"Our great growers and hard-working employees play a big role in our success," Krug said. "I believe we have the best farmers in the world right here in Central Nebraska and now southern Indiana."

A key to the success of the company's growth has been its dedication to producing a quality product.

"Along with production efficiencies, the bottom line is the product has to taste good," he said. "Thirty years of raising and eating popcorn has come in handy. Our in-house test plots and research have resulted in a productive, great-tasting product."

That dedication to quality paid big dividends last September when Krug learned Preferred Popcorn won first place in the Popcorn Challenge conducted by Screen Trade Magazine.

"This contest was based solely on taste and texture," he said. "This is the most rewarding part of our business. It is rewarding to market a local product worldwide."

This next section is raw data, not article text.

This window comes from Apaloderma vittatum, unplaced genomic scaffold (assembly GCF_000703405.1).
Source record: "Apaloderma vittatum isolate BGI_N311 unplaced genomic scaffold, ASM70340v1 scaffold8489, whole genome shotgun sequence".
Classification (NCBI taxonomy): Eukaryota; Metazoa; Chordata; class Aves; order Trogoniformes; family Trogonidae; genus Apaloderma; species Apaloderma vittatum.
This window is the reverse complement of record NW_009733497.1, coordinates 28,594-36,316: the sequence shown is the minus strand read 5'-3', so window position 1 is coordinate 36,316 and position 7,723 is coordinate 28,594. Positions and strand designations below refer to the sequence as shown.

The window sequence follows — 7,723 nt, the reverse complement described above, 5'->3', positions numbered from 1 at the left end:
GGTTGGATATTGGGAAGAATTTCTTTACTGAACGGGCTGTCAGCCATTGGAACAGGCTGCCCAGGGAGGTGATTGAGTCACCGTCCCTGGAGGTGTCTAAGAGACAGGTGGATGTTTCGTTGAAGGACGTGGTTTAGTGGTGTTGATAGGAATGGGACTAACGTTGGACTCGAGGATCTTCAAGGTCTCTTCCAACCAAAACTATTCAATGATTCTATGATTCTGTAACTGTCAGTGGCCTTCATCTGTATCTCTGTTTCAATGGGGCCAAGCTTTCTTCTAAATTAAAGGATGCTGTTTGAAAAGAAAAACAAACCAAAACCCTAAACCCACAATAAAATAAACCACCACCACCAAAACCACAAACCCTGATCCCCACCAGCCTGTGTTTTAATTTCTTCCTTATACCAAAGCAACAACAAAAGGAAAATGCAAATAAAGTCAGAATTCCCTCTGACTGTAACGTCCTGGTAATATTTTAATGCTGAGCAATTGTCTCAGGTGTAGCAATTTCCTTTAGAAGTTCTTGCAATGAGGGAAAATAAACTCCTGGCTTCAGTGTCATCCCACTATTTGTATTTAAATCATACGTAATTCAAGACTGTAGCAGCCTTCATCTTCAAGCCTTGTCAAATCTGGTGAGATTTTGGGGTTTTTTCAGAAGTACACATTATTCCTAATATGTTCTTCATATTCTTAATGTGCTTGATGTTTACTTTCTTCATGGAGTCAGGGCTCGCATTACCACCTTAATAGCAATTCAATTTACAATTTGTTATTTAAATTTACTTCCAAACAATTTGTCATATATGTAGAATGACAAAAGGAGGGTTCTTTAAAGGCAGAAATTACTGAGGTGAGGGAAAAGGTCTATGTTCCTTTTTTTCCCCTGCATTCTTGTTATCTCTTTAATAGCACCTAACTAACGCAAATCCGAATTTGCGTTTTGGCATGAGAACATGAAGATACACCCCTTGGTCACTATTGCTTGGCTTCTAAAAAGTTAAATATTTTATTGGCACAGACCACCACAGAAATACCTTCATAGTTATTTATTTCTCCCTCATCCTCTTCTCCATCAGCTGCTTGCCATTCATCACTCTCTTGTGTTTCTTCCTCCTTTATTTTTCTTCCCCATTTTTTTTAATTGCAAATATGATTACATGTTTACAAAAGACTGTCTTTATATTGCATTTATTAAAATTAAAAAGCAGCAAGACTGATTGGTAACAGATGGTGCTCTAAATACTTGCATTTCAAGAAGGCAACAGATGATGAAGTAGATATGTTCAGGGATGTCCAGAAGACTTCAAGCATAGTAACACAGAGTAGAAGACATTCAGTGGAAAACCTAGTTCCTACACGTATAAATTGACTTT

Krug said most times when a farmer does a good job producing a product it just gets blended into a big pile. But with popcorn, one gets the personal satisfaction of a job well done and is rewarded accordingly.

"Last year, many growers were able to gross over $1,000 per acre raising popcorn, making it an economic advantage over normal corn and soybean production," he said. "There is something gratifying about looking in the back of the combine bin and knowing someone will enjoy that snack as far away as India, Thailand, Taiwan, China, Indonesia, Germany or Korea.

"I believe we have achieved our goal of adding value to U.S. agriculture, as well as providing a healthy snack for millions of people around the globe."